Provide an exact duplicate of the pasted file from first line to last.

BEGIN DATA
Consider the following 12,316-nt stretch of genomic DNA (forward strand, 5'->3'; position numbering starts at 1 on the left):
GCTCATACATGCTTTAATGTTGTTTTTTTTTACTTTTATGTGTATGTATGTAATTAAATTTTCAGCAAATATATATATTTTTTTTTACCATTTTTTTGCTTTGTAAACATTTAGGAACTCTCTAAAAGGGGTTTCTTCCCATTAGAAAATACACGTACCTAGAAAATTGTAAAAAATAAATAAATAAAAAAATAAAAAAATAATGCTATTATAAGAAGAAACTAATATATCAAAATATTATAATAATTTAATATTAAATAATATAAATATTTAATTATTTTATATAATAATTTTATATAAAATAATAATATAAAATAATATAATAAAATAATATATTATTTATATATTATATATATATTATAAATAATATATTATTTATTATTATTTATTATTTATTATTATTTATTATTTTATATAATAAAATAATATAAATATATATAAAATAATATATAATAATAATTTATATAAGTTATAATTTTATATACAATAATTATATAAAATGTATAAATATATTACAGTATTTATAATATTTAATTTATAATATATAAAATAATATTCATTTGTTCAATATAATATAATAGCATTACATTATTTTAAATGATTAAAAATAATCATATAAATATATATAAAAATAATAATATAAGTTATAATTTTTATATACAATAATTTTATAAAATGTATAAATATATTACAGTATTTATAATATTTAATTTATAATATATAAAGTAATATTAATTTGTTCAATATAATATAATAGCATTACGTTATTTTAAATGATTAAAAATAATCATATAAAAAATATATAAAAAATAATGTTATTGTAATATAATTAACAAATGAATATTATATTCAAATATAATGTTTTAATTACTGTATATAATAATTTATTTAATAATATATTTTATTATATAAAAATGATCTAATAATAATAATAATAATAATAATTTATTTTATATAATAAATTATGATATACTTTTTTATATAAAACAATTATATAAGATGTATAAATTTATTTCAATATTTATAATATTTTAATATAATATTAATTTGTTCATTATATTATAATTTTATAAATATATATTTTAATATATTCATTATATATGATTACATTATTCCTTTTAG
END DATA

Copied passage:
Consider the following 12,316-nt stretch of genomic DNA (forward strand, 5'->3'; position numbering starts at 1 on the left):
GCTCATACATGCTTTAATGTTGTTTTTTTTTACTTTTATGTGTATGTATGTAATTAAATTTTCAGCAAATATATATATTTTTTTTTACCATTTTTTTGCTTTGTAAACATTTAGGAACTCTCTAAAAGGGGTTTCTTCCCATTAGAAAATACACGTACCTAGAAAATTGTAAAAAATAAATAAATAAAAAAATAAAAAAATAATGCTATTATAAGAAGAAACTAATATATCAAAATATTATAATAATTTAATATTAAATAATATAAATATTTAATTATTTTATATAATAATTTTATATAAAATAATAATATAAAATAATATAATAAAATAATATATTATTTATATATTATATATATATTATAAATAATATATTATTTATTATTATTTATTATTTATTATTATTTATTATTTTATATAATAAAATAATATAAATATATATAAAATAATATATAATAATAATTTATATAAGTTATAATTTTATATACAATAATTATATAAAATGTATAAATATATTACAGTATTTATAATATTTAATTTATAATATATAAAATAATATTCATTTGTTCAATATAATATAATAGCATTACATTATTTTAAATGATTAAAAATAATCATATAAATATATATAAAAATAATAATATAAGTTATAATTTTTATATACAATAATTTTATAAAATGTATAAATATATTACAGTATTTATAATATTTAATTTATAATATATAAAGTAATATTAATTTGTTCAATATAATATAATAGCATTACGTTATTTTAAATGATTAAAAATAATCATATAAAAAATATATAAAAAATAATGTTATTGTAATATAATTAACAAATGAATATTATATTCAAATATAATGTTTTAATTACTGTATATAATAATTTATTTAATAATATATTTTATTATATAAAAATGATCTAATAATAATAATAATAATAATAATTTATTTTATATAATAAATTATGATATACTTTTTTATATAAAACAATTATATAAGATGTATAAATTTATTTCAATATTTATAATATTTTAATATAATATTAATTTGTTCATTATATTATAATTTTATAAATATATATTTTAATATATTCATTATATATGATTACATTATTCCTTTTAG